I’ve recently been filling in one of the biggest gaps in my Tolkien education by reading through the “Letters” from start to finish. In addition to making me desperately wish the Professor were still alive so I could bombard him with questions about some of the mysteries which continue to puzzle me (the mortality status of Dior, Elured and Elurin; whether or not orcs go to Mandos; what happened to Radagast post-LoTR; Celebrimbor’s story in between his repudiation of his father in Nargothrond and his sudden re-appearance in the Second Age. And more, more, more on Sauron! And Thuringwethil, and…well, I’ll stop there), it has given me a few good ideas for later topics to discuss on this blog.
One of the phrases which most jumped out at me came in the middle of the famous letter to Milton Waldman (letter 131 in my edition) in which he basically provides a precis of the entire “Silmarillion”. Discussing the respective roles of Elves and mortal Men in the events of the First Age, Tolkien explains that “It is Beren the outlawed mortal who succeeds (with the help of Luthien, a mere maiden even if an elf of royalty) where all the armies and warriors have failed: he penetrates the stronghold of the Enemy and wrests one of the Silmarilli from the Iron Crown”. The emphasis in the above is obviously mine, because – really, Tolkien? I seem to recall that “mere maiden” playing at least as active a role in the recovery of the Silmaril as the outlawed mortal she supposedly “helped”. For that matter, it’s difficult to see how Beren would have ended up anywhere except inside a wolf’s belly if it wasn’t for Luthien’s frequent timely interventions. This will definitely come up, either in the Luthien post I am dreading having to put together at some point, or even in a separate post of its own – but if you’re impatient, I am not the first person to spot this somewhat incendiary (to Tolkien-loving feminists at least) quote. Dawn Felagund discussed it at the Heretic Loremaster site back in 2010 – see here.
The second thing I spotted relates not to a hypothetical future post, but to an existing one. When I wrote the entry on Smeagol’s grandmother and hobbit women, I hadn’t yet read Tolkien’s draft letter to A.C.Nunn (letter 214 in my edition), which deals with precisely this topic and indeed with some of the issues I speculated about in my post, vindicating some of my conclusions and debunking others.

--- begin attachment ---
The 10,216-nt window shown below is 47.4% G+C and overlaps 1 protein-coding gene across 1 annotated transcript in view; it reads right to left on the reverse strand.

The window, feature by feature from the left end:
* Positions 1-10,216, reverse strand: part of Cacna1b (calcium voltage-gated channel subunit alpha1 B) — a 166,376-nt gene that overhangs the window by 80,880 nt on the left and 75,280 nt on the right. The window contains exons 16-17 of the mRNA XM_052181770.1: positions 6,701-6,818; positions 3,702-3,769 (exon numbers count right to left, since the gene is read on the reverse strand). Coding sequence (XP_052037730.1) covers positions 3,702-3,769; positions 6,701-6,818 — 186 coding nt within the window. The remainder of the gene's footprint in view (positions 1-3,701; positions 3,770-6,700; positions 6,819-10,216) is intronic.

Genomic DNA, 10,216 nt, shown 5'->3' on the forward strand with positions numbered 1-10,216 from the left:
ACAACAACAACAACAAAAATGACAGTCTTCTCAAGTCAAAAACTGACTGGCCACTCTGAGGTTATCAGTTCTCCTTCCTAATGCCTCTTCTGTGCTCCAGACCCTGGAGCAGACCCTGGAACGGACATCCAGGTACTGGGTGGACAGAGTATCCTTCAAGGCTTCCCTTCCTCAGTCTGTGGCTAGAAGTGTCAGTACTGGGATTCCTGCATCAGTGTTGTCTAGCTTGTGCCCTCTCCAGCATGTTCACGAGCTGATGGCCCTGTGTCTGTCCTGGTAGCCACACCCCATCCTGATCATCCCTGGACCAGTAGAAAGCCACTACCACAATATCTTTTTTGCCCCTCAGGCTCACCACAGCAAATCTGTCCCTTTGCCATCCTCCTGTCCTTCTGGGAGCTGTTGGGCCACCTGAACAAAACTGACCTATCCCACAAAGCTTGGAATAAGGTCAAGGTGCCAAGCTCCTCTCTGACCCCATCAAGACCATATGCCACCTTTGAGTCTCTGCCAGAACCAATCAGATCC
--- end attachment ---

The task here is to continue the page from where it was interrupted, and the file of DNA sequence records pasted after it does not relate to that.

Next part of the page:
First of all, I was right to suggest that it was Smeagol’s grandmother’s strong character that had led her to become such a dominant figure within her little community (and indeed in the life of her unfortunate grandson): Tolkien explicitly states that her headship of Smeagol’s family occurred “no doubt because she had outlived her husband, and was a woman of dominant character”. However, it turns out that I was wrong to speculate – however vaguely – about whether the Anduin Stoor community was in any way a true matriarchy. Not only does Tolkien dismiss this (“There is no reason to suppose that the Stoors of Wilderland had developed a strictly ‘matriarchal’ system”), but he also goes so far as to suggest that such a thing would be a by-product of Sauron or some other evil influence: “It is not (I think) to be supposed that any fundamental change in their marriage-customs had taken place, or any sort of matriarchal or polyandrous society developed (even though this might explain the absence of any reference whatsoever to Smeagol-Gollum’s father). ‘Monogamy’ was at this period in the West universally practised, and other systems were regarded with repugnance, as things only done ‘under the Shadow'”.
Well, that’s me told. And wow – I really can’t wait to get on to discussing the “Laws and Customs of the Eldar” and Tolkien’s views on marriage. Some of that will inevitably come up in my next post (on Miriel Serinde), but a full treatment is definitely necessary – and I may need to enlist a Catholic to help me work out how the sexual morality and marriage customs Tolkien ascribed to his various races maps onto official Catholic doctrine – my guess would be fairly closely, but I don’t know enough to be sure.
Oh, and finally – also in Letter 214, I loved the story of Lalia Took! She will definitely be getting an entry of her own, albeit probably a short one!